Moreover, the proposed rule has the unwanted effect of eliminating from the present Rule 2.64 the wording "normally the examiner will reply to a request for reconsideration before the end of the six-month period if the request is filed within three months after the date of the final action." Under the new rule, although applicants are required to file their Requests for Reconsideration within three months after the date of the final action, examiners are free to respond or not to the Requests for Reconsideration before the appeal deadline. This also will increase the number of Notices of Appeal as examiners are as likely to procrastinate as anyone else given the absence of a deadline, even an aspirational one as in the present rule. Applicants are likely to want to cover themselves, in the absence of any assurance that the response will be examined before the appeal deadline.
There is also a real question about the definition of a Request for Reconsideration. Is it defined as every response to a final refusal or is it simply a response to a substantive refusal? What if there is a refusal on an identification of goods question and the applicant chooses to amend to language other than that suggested by the Examiner. Is that a Request for Reconsideration? It is not clear what is a permissible amendment during the final three months of the response period. The rule must clarify this and, if enacted, a special TEAS form should be established for Requests for Reconsideration.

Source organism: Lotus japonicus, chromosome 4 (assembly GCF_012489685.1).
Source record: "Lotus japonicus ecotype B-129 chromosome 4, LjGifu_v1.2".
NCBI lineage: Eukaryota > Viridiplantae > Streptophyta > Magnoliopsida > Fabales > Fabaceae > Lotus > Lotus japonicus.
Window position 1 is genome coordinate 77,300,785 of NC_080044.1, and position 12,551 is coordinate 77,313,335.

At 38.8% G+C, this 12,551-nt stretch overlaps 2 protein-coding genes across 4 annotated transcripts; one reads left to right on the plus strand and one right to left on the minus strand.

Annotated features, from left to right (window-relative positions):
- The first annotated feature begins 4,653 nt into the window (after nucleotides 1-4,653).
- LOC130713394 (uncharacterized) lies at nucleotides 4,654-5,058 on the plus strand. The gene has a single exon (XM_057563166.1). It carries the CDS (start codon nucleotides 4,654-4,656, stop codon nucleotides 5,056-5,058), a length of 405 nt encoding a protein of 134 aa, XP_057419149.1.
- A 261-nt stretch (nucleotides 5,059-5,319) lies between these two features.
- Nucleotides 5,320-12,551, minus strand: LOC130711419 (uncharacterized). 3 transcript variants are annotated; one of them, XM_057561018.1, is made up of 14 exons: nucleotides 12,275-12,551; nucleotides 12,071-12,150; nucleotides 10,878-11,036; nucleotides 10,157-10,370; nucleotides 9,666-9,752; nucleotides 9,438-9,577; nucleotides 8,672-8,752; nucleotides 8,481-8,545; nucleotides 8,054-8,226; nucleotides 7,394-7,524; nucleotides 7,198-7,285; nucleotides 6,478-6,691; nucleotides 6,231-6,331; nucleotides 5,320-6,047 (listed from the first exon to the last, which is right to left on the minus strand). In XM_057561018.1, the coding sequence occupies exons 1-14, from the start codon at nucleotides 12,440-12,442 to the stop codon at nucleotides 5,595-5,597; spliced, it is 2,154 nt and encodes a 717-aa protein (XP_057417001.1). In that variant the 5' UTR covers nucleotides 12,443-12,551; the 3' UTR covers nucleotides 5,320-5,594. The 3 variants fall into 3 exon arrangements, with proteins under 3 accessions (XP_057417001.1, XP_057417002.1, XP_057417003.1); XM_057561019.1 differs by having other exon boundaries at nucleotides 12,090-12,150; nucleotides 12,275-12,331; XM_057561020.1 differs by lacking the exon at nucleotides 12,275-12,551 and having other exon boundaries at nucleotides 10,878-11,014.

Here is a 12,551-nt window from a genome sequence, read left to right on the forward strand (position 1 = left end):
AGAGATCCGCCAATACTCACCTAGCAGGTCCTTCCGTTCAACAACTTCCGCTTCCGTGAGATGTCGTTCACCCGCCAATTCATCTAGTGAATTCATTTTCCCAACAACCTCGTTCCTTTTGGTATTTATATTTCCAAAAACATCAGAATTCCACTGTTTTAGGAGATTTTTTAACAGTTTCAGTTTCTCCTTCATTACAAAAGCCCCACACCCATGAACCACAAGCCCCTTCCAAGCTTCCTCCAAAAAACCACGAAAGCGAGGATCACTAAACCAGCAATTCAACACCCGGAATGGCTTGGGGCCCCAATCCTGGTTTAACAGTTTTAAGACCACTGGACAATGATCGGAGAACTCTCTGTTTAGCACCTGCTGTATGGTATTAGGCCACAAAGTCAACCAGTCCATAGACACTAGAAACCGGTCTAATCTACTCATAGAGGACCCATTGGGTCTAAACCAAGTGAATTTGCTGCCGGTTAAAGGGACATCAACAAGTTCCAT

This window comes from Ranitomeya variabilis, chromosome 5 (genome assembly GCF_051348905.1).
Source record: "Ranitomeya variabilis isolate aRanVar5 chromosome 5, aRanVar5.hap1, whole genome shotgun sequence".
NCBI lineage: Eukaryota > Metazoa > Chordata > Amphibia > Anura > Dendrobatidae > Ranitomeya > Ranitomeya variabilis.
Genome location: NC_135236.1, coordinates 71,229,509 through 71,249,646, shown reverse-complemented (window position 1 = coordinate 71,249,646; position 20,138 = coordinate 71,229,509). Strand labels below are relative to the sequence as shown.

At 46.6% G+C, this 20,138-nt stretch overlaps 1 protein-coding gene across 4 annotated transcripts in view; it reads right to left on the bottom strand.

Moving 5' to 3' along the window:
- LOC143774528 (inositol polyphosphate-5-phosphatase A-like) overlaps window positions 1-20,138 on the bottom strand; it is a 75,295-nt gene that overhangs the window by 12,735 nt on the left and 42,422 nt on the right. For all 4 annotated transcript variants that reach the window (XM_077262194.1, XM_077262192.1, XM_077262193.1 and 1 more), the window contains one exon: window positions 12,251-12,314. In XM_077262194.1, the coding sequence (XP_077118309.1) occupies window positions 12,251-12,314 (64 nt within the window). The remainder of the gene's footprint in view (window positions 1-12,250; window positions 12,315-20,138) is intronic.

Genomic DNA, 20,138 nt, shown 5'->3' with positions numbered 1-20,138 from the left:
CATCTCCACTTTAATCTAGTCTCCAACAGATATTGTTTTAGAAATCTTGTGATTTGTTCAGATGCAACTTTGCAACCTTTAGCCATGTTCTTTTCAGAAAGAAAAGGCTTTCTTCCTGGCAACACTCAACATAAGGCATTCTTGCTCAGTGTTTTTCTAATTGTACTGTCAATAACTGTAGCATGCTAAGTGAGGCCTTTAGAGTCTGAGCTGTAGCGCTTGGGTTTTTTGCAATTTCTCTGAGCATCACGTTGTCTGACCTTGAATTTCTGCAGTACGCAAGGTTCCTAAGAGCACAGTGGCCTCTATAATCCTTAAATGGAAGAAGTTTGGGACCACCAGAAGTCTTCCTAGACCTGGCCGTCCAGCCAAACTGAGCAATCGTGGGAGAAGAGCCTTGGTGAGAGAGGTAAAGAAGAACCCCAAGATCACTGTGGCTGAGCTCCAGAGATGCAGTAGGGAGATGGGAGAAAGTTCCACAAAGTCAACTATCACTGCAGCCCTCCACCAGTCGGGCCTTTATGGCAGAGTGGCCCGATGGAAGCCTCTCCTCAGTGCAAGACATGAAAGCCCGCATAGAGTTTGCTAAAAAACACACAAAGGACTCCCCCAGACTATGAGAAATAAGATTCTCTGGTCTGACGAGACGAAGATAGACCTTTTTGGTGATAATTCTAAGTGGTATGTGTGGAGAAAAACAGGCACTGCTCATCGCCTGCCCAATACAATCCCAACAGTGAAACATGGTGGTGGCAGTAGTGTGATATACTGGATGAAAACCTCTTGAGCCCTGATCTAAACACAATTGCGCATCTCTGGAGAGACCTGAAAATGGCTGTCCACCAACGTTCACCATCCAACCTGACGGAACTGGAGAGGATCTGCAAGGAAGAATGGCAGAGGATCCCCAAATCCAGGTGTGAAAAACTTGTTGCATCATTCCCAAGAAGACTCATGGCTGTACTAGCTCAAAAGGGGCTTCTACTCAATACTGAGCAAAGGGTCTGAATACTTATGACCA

However, if the real ambition of the USPTO in this rule is to increase use of TEAS and speed up the examination process, there are better ways to do that. TEAS use could be promoted by having the printed output look more like the paper filings that attorneys make. Many attorneys are uncomfortable presenting a TEAS print-out to their clients as their work product. This could be solved by a little more attention to the look of the print-out. For example, the addition of headings for disclaimer statements and claims of prior registration would be welcome. TEAS is no longer a child. It needs to mature into an adult and have a more mature look. It would also be helpful if the TEAS argument section permitted the imbedding of images as Microsoft Word does.
As for speeding up prosecution, it is my view that the USPTO is more concerned with this issue than applicants are. If an applicant is interested in speedy prosecution, the applicant will respond immediately to Office Actions. Most applicants are less interested in quick disposition than in accurate disposition without new issues being raised in the second Office Action that could have been raised in the first. However, in order to prod applicants along, the response time to Office Actions for non-substantive refusals could be reduced to three months.
In conclusion, the proposed rule will not meet any of the USPTO's stated goals of reducing the number of Notices of Appeal or speeding prosecution. All that it will do is turn an applicant's choice to respond within three months of a Final Refusal into a mandate without any corresponding mandate being placed on the Examiner. By leaving a three-month window after the deadline for Requests for Reconsideration and before the appeal deadline, it will turn what would have been applications with easily-solved problems into new TTAB cases. Only by reserving the "nuclear" option of a Final Refusal to the point where the Examiner feels that there is an impasse will extraneous Notices of Appeal be reduced.
Very truly yours,